The Ivy League’s cross country teams have spent the past few months competing across the nation, but only the Heptagonal Championships this weekend brings them all together. This year, with a number of Crimson runners at their collegiate primes, the field is set for a race to the rankings—and quite possibly, the podium.
“I’m excited, and I’m looking forward to going into the competition,” men’s coach Jason Saretsky said. “It’s always a special, special meet for our team, our student-athletes, and for me as a coach.”
The men’s team, ranked No. 21 in the latest USTFCCCA poll, is sure to produce highlights. Co-captains James Leakos and Maksim Korolev are running for their last times at Heps, and after an outstanding season, expectations for them are high.
Leakos and Korolev finished first and second, respectively, at the Harvard-Yale dual meet earlier in the season, as they did the year before. But unlike the 2012 season, in which Korolev and Leakos were only able to finish 18th and 39th out of hundreds in the Wisconsin Adidas Invitational, 2013 saw the pair both finishing in the top ten.
Such strong records of performance from the Harvard co-captains throughout this fall could very well establish them in a race for first place on Saturday. None of the runners finishing ahead of Korolev and Leakos in the Wisconsin Invitational—which also featured No. 10 Columbia and Dartmouth—will be competing in the Championships this Saturday, and as such, the field is open for a dramatic Ivy finish to the duo’s final season.
“We’re just going out, and if the other guys go with us, and are able to go with us, we’re just going to battle it out and have a good time,” Korolev said. “We’re just going to go ‘Super Saiyan’ out there like we always do…[and] hopefully put ourselves in the best position possible.”
While Korolev and Leakos are likely to be in contention for first place individually on Saturday, the men’s squad is expected to have a tougher time. Spreads of up to 65 seconds between the squad’s first five runners have disadvantaged the Crimson against other schools in the past. With the points calculated as the sum of the first five finishing places for a team, it will be crucial to close the persistent gap between Leakos, Korolev, and the rest of the men’s team.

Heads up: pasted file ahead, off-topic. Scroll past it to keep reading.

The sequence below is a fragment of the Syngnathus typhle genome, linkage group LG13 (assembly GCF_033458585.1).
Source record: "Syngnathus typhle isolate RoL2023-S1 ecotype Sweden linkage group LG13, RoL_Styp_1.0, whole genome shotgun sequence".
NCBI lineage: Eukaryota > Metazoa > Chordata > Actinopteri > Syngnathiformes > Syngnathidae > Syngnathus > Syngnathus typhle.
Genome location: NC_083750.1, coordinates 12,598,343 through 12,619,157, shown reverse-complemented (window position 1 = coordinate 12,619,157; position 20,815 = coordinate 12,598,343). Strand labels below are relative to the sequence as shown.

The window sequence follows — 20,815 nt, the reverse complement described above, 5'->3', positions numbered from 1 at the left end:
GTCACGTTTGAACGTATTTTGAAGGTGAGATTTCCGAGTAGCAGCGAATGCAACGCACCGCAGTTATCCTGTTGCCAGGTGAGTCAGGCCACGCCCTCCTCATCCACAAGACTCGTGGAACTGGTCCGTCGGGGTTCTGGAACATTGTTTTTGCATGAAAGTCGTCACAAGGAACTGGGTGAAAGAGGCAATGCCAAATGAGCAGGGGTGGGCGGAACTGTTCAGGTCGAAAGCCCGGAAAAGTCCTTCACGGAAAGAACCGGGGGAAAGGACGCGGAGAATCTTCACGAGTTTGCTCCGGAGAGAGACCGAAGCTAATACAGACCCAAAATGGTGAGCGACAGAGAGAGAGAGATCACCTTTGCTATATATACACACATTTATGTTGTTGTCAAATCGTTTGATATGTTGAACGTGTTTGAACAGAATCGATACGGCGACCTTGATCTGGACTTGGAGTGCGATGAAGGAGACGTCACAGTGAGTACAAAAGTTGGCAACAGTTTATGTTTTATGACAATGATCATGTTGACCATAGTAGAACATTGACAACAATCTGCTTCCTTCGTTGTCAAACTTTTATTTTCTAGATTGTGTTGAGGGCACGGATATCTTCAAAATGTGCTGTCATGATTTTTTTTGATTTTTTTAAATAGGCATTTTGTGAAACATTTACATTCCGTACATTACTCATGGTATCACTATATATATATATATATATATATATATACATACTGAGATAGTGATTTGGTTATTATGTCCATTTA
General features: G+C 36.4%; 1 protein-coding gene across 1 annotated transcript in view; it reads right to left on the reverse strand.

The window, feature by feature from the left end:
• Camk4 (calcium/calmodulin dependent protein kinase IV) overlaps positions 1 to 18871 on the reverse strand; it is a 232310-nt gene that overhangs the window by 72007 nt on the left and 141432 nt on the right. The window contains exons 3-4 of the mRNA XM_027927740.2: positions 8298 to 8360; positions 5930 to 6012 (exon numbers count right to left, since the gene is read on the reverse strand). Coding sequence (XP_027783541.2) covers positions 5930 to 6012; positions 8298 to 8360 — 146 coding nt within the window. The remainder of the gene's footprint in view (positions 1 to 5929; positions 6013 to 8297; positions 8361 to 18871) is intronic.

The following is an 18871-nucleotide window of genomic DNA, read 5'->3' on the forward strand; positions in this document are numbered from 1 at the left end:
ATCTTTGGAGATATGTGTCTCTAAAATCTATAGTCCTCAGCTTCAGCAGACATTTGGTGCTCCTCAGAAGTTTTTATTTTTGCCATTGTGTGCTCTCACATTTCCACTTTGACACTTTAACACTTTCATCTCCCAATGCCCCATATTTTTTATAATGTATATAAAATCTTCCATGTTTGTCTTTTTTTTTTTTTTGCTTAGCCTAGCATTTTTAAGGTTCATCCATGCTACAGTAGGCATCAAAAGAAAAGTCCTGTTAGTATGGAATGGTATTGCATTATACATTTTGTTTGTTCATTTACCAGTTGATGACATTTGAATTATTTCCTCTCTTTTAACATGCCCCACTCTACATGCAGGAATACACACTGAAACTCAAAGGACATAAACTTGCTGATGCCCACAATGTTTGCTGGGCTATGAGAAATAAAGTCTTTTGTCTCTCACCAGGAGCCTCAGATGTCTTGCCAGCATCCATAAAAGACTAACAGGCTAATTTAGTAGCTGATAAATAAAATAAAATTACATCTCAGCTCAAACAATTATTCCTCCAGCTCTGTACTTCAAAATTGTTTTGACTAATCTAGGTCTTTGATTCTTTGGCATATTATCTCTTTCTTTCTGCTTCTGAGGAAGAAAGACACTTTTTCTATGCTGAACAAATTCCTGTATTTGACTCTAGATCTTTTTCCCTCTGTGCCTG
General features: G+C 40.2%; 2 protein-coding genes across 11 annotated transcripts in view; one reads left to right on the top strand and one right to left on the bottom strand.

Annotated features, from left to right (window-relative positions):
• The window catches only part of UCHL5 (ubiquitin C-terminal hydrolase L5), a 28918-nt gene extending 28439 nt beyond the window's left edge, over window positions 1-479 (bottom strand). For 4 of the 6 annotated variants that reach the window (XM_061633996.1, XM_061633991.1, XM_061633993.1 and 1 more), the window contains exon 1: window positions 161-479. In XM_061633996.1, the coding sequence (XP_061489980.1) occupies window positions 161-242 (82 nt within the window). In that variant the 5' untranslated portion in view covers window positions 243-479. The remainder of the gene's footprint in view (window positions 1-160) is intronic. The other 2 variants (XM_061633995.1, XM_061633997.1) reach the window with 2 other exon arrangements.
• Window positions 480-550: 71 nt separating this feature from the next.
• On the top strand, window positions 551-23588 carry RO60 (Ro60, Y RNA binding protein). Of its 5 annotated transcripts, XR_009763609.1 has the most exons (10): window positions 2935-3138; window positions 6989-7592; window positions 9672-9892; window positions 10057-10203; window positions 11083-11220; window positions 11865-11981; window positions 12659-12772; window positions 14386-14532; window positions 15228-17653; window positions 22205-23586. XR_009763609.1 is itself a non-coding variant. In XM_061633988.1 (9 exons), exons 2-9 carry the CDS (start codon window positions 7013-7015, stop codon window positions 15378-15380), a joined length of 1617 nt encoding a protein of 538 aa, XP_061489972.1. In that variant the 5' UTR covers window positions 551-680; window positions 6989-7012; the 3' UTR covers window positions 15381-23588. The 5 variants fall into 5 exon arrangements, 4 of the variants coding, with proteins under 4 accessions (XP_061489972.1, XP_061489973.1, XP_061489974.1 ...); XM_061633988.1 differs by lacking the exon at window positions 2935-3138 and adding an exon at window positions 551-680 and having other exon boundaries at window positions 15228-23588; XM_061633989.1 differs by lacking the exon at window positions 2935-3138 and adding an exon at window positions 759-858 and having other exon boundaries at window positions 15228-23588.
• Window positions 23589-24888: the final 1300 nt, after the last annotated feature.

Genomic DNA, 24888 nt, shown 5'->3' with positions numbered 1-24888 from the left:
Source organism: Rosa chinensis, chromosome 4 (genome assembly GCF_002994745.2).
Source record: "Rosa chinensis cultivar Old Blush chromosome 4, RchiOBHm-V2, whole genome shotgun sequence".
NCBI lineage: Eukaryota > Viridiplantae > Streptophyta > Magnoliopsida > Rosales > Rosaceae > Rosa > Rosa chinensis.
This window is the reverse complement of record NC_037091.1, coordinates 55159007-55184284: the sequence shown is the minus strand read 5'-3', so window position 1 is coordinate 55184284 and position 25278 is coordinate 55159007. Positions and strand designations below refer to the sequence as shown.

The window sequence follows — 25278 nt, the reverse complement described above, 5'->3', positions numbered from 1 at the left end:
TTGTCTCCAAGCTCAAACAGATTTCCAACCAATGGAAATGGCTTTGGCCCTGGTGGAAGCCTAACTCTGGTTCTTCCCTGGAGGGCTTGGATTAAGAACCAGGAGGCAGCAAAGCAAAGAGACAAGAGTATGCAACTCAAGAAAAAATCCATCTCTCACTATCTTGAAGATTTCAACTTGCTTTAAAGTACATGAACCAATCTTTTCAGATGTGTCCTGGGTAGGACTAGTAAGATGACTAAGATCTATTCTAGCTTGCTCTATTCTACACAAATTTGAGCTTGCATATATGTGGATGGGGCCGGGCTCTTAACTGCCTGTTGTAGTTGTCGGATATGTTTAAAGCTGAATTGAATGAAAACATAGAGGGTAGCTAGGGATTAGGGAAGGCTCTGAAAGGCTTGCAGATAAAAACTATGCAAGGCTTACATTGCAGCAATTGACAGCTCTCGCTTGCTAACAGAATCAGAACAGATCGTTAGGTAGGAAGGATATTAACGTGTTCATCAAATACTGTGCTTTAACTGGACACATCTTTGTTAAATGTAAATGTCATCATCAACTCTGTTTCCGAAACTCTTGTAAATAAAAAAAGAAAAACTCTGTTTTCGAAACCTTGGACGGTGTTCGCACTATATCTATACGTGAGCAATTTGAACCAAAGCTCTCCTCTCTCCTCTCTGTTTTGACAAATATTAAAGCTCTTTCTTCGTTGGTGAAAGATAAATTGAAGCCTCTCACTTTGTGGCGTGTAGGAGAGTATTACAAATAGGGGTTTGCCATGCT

“The tighter one through five is, the more successful we’ll be,” Saretsky said. “That’s how the nature of cross country is.”
Columbia and Ivy perennial-power Princeton are the favorites to battle for the men’s team title, but with a strong performance from its supporting cast, Harvard may be able to pull of the upset.
“There’s no question that Columbia and Princeton are very established teams, especially Princeton, being the defending champion, and what they were able to do last year,” Saretsky said. “I really feel that [Princeton is] probably the favorite for the meet, but it should be fun to see how we can match up.”
The Harvard women, although absent a consistent frontrunner, still aim to produce a strong performance with a solid display of teamwork and cohesion. The leading five, often running in a tight pack, have had past success working off of each other and hope to continue to do so this Saturday.
“Not having that superstar athlete [in comparison to the men’s team] is not as much of a factor,” junior Viviana Hanley said. “I think that the pack running that we’ve done in the past is really going to be a strong play for us.”
Among the expected leaders will be seniors Morgan Kelly and Emily Reese, as well as Hanley and classmate Molly Renfer. Hanley edged Yale’s Liana Epstein by a second in the Harvard-Yale season opener, but with the overall team consistency in mind, many possibilities remain as for Saturday’s performance.
Others who might contribute to the success of the women’s team this weekend include freshman Madeleine Ankhelyi, and junior Jen Guidera. With consistent finishes among the top five, strong performances from these two and the rest of the team will be crucial for the Crimson to catch its higher-ranked Ivy counterparts.
The pre-race favorite on the women’s side is No. 11 Dartmouth, which is led by four-time track and field national champion Abbey D’Agostino. Cornell and Princeton are also among the USTFCCCA-ranked schools from the Ancient Eight.
“Abbey D’Agostino is almost certainly going to win,” Hanley said. “But second place [and] third place are reachable positions for anyone on our team.”